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Embarc Collective Welcomes Jason Putorti to Coaching Team



3 min read · Jan 16

About The Author

Dan Holahan

We’re excited to welcome Jason Putorti, UX Strategist, to the Embarc Collective coaching team—here to deliver customized, consistent, and high-quality strategic guidance to our members.

Read on to learn more about Jason’s unique background and perspective on startup building.

What fostered your passion for product?

I’ve been building software and websites since I was 8, from the code to the user interfaces. In college, I became fascinated with design applied to problems like advertising, marketing, and brand-building, where your tools are words and imagery on a page, and your goal is to create an emotional connection with the person seeing it. Applying those same principles to software became much more interesting to me than writing code. People have so many choices when it comes to most apps, and making design the differentiator that drives product choice, and solves someone’s problem, is something I love—whether it was replacing a chore like money management and automating a lot of it with a delightful visual interface, or taking a painful process like filling out multiple web forms to contact your officials and making it a two-minute text conversation instead.

What guidance would you offer the startup founder that needs to know a little of everything and execute with limited resources?

I firmly believe that the best marketing is a well-designed product. Focus on deeply understanding the problem you’re solving, the people you’re solving it for, and building the minimum viable product to test your assumptions and lower your risks for investing further capital in development. If I had to pick a single book to read and understand, it’s the Lean Startup. Any founder can start here and make real progress toward a successful product. There’s a lot more to learn and many specialties in UX design, but learning and iterating is fundamental.

What area of a startup’s product strategy is oftentimes overlooked?

A mental model of the problem space and behavioral segments for customers is a key part of how decisions should be made in the product design process: from knowing precisely what your product should and shouldn’t do at an early stage, to how it should work. The average founder will practice an immature type of design known as “self-design,” where you’re solving problems for yourself and hoping the market has a lot of people just like you. UX research is a stronger foundation than luck or hope.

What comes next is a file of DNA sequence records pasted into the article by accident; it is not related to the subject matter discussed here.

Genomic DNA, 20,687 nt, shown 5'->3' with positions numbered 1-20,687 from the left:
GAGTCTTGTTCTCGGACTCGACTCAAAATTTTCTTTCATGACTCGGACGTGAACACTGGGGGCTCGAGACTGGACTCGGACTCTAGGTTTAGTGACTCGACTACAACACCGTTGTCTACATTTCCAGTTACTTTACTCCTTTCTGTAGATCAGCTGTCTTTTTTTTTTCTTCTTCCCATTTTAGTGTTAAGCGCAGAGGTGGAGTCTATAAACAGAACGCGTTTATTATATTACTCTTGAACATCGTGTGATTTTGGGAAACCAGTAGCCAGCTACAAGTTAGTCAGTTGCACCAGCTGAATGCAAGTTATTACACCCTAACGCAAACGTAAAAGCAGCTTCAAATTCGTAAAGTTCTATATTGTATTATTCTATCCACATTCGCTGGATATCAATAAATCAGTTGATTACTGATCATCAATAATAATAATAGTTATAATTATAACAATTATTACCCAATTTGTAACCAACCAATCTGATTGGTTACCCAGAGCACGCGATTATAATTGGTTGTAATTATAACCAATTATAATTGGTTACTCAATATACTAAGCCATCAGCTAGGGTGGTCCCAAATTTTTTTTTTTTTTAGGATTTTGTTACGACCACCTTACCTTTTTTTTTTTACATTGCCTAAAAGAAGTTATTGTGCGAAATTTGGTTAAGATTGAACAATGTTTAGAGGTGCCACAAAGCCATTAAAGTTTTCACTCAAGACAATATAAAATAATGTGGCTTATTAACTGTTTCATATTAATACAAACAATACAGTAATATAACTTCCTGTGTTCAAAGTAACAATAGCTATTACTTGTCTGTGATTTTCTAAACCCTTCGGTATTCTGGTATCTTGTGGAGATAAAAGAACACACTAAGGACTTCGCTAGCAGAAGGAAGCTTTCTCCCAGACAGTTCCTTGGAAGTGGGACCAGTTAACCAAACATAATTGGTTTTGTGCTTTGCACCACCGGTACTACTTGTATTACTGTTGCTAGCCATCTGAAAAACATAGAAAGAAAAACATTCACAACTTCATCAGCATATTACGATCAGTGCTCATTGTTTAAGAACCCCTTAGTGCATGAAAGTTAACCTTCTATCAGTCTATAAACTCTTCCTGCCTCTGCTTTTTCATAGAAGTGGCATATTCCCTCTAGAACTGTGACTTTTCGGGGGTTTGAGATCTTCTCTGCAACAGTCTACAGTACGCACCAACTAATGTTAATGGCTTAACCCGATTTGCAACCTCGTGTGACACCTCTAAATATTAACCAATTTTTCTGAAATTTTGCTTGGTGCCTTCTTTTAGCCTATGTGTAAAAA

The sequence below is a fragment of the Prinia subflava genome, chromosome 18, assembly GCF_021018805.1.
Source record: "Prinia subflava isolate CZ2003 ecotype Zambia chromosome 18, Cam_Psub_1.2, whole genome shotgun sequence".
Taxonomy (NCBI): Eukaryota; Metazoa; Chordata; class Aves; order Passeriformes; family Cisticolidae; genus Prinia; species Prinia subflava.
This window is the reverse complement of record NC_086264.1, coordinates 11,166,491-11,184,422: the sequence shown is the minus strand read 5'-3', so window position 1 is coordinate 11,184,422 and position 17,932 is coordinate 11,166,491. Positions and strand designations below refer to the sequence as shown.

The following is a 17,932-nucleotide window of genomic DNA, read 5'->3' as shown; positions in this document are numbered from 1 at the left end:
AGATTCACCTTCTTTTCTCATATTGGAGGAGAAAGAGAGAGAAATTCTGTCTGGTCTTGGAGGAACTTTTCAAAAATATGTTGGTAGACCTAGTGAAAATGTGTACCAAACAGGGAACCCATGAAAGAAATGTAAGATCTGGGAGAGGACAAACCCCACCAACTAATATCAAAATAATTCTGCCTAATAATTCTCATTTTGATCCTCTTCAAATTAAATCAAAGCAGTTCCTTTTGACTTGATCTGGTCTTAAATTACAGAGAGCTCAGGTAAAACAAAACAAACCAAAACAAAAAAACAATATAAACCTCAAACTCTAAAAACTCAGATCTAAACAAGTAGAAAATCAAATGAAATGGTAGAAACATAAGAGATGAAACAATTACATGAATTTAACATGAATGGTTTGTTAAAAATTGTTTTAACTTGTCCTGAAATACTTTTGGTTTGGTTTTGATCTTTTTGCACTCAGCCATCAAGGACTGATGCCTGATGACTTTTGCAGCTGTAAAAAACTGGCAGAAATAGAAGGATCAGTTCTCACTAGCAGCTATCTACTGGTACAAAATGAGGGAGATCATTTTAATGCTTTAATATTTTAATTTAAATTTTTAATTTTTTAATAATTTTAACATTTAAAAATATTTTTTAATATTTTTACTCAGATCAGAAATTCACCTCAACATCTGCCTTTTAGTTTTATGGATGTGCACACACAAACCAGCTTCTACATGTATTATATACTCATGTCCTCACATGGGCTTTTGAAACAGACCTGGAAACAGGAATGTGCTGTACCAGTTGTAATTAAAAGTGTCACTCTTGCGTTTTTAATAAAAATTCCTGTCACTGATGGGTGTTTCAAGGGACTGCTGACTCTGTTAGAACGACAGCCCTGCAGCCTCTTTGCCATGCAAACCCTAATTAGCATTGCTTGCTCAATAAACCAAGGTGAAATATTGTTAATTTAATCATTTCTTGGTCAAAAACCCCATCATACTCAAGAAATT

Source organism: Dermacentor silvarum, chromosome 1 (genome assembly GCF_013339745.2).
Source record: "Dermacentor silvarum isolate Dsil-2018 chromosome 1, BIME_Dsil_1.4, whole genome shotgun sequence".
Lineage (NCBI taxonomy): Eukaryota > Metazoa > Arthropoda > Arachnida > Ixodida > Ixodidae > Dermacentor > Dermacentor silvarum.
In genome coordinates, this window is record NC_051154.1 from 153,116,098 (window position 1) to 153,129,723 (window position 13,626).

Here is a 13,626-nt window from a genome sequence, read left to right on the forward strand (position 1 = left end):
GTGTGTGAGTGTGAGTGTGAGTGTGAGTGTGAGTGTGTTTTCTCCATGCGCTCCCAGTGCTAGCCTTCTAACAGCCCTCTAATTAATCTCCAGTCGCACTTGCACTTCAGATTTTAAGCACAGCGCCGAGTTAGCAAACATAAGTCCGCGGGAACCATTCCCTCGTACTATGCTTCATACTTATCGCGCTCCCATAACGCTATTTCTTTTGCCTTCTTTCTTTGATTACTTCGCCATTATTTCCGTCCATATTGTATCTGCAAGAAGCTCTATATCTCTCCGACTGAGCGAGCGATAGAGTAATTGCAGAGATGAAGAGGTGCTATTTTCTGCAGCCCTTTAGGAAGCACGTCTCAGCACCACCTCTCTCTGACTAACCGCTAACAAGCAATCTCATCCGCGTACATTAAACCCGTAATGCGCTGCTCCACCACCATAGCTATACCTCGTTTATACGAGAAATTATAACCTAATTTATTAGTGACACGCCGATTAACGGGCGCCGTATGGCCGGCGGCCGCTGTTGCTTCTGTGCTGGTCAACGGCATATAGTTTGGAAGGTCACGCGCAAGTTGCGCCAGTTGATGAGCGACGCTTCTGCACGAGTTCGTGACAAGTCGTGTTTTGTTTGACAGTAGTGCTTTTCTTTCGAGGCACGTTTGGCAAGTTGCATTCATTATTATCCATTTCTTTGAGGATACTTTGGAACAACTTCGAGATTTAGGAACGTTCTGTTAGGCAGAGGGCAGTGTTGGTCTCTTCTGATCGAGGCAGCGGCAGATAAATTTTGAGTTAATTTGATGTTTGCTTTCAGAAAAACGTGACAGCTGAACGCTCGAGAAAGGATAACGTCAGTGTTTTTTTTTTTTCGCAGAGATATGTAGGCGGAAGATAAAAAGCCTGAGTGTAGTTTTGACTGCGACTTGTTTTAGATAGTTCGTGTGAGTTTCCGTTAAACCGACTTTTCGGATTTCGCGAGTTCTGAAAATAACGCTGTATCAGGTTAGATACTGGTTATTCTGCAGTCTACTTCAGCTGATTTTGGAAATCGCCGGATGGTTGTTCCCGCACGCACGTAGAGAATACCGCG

What’s one trend you’re excited about in your industry?

Over the last twenty years, the tools have gotten so much better for creating products. We’ve gone from using an app designed for photo-retouching to design websites, and pixel-based tools; to vector and markup-native tools like UX Pin or Figma that make it incredibly easy to bring app ideas to life. I used to even recommend paper prototyping to founders, but the digital tools have finally caught up. Full design systems like Material 3 are now out there so founders can focus on solving user problems rather than how a drop-down should work. It’s also great to see bold typography and color, digestible copy, responsive design, and higher performance / lower page weight become more common.

Embarc Collective’s new UX strategy coaching is available to our member companies. Consider applying for membership to Embarc Collective here.

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